Kimberly Jentzen has been coaching actors to book memorable roles for over 20 years in Los Angeles. Her newly released book, Acting with Impact: Power Tools to Ignite the Actor’s Performance shows actors how to find depth in every role.
Jentzen recently completed directing her film REIGN, with Academy Award® nominated Cinematographer, Jack N. Green and Academy Award® winning Sound Designer, David MacMillan. She garnered a Finalist Award from The New York Festivals and Honorable Mention from the Film Council of Greater Columbus for OF EARTH & SKY, which she co- wrote, directed and produced and a Finalist Screenwriting Award from Outfest Los Angeles for her Civil War screenplay, THE GEORGIA BOY. On stage, Jentzen directed INTERNMENT at the Elephant Theater, BRUNCH WITH GOD at the Powerhouse Theatre; Women in Film’s POST OSCAR SHOWCASE at the Pacific Design Center; and the hilarious comedy, PERSONAL SPACE INVADERS, a 2006 Finalist in the One Act Play Festival at the Secret Rose Theatre. Jentzen has also developed and coached critically acclaimed one-person shows; the highlight of which was working with Yolanda King in ACHIEVING THE DREAM; an homage to her father, Dr. Martin Luther King.
Jentzen is a sought-after acting teacher and member of Screen Actor’s Guild Conservatory Committee, where she conceived and produced the special event FOR THE LOVE OF THE ART, and is an active member of Alliance of Women Directors. She is also the winner of Back Stage West’s Readers Choice Awards “Favorite Acting Coach” (2008-2010), “Favorite Acting Coach/Teacher” (2007), “Best of Acting Coaches” (2006), and currently teaches ongoing acting classes at her studio in Los Angeles, California.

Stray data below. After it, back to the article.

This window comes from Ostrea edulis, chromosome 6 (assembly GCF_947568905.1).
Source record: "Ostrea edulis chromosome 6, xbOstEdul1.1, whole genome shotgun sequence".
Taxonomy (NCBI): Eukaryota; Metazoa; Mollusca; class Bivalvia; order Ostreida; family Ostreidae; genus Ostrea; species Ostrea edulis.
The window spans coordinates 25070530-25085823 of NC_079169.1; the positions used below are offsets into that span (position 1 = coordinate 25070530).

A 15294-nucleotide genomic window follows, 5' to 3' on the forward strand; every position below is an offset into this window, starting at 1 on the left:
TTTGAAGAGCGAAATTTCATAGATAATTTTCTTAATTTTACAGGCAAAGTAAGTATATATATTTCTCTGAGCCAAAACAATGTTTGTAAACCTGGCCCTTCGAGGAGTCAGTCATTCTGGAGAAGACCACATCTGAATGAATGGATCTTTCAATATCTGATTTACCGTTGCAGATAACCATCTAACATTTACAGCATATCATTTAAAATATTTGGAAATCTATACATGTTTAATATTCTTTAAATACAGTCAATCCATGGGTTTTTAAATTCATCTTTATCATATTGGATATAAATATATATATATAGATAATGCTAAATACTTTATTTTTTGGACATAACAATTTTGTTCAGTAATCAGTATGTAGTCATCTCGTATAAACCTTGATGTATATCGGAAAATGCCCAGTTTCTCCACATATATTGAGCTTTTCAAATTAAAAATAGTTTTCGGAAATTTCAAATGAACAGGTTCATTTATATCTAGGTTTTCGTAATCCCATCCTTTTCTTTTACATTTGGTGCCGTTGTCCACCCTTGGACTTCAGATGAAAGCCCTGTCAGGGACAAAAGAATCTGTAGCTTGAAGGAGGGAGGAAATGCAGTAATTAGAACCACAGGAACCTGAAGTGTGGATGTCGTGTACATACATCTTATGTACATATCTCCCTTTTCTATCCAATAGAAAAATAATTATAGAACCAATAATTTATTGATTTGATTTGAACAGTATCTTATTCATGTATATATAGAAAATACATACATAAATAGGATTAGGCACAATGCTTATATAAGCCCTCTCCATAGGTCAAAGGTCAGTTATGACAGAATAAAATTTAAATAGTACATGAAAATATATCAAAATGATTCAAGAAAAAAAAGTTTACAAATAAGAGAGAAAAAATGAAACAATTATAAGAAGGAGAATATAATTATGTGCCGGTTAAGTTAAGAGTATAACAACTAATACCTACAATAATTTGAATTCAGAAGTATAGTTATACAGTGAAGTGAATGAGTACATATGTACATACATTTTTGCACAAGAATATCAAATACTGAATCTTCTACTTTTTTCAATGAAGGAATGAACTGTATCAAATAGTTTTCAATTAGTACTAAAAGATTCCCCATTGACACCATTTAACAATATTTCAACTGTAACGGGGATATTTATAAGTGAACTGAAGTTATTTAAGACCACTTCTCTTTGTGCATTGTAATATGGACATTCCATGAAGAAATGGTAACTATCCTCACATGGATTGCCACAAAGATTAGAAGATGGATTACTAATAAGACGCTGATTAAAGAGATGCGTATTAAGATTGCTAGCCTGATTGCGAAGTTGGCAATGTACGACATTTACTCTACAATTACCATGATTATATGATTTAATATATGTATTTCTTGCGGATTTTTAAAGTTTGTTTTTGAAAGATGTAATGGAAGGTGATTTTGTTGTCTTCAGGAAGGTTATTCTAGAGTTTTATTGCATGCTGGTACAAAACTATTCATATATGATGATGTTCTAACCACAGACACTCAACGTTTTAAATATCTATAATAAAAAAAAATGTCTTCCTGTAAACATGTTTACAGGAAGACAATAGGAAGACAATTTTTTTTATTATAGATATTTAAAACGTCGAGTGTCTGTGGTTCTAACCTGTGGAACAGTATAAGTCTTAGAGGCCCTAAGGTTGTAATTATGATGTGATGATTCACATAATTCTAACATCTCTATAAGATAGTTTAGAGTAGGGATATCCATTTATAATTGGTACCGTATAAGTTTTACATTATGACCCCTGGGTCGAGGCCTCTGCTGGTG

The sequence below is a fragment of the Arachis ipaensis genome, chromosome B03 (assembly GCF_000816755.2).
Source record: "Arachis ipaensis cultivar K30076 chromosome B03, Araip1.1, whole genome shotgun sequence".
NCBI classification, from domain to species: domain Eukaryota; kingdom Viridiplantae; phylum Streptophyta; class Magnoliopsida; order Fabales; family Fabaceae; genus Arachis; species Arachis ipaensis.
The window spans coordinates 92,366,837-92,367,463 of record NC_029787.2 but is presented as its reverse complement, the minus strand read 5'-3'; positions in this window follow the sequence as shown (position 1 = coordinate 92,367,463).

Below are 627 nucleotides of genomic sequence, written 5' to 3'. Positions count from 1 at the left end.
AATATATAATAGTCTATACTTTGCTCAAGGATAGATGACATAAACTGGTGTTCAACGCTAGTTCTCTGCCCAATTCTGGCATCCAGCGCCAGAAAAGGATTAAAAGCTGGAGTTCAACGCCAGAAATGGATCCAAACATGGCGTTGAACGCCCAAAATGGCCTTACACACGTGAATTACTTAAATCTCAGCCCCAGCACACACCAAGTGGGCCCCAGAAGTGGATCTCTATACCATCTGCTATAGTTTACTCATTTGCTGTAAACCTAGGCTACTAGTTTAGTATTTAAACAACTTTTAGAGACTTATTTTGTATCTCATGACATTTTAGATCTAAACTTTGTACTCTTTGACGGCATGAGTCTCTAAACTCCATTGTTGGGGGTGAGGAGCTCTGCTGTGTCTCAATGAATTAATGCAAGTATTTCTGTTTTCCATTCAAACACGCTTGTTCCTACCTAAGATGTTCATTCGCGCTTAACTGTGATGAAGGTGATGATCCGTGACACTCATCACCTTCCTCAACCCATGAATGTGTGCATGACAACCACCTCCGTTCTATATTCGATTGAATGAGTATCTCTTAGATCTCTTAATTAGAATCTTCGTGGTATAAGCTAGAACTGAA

This is an excerpt from Kimberly’s book, Acting with Impact: Power Tools to Ignite the Actor’s Performance. She will be doing a book signing at Samuel French in Hollywood on July 23rd.
LEVEL 1: Informed
This level of consciousness is the awareness of your emotions, actions and behavior during and after any event. It is how you remember yourself and the things that happened. The informed level takes into consideration your self-image and how you believe you behave. It is your self-awareness and the behavior you own up to and recognize. This level is your conscious grasp of social interactions with others.
Let’s say you take a trip to the Grand Canyon. Everyone seems to like you and so you go around collecting everyone’s phone number—everyone except for the tour guide, because for some odd reason, you didn’t connect with him. Perhaps you felt your stories and jokes were more entertaining for the rest of the group than for him.
LEVEL 2: Unconscious
The unconscious level is actively expressing with no conscious awareness or ownership of your own behavior.
It’s the same trip to the Grand Canyon, but you don’t remember some of your behavior. You unconsciously and angrily yelled at the tour guide. You felt justified by your actions. Others might have been shocked, but you think of it differently, more like you “scolded him and let it go.” You’re unconscious of how you actually behaved. If someone were to ask you about it, you would have remembered it very differently than others who were there.
We commit unconscious behavior all the time. It is advantageous to your awareness to “catch yourself in the act,” so to speak. Learn your idiosyncratic behavior, your neuroses, your contradictions, your defenses and offenses. They are right there if you are willing to look… they do exist, we all have them. Have you ever been with a friend who talked all the way through a movie and later when you confronted them they didn’t even realize it? That is unconscious behavior.
If you don’t think you have any neuroses, start collecting observations and journaling your own behavior. You’ll surprise yourself. Or survey your friends (the ones who aren’t afraid of speaking out or hurting your feelings). And if you don’t have any friends, well, that’s a clue that something odd is oozing out from under the surface, making it difficult to get close to you. Your unconscious behavior can keep you from allowing true intimacy in relationships and accessing emotion in your acting.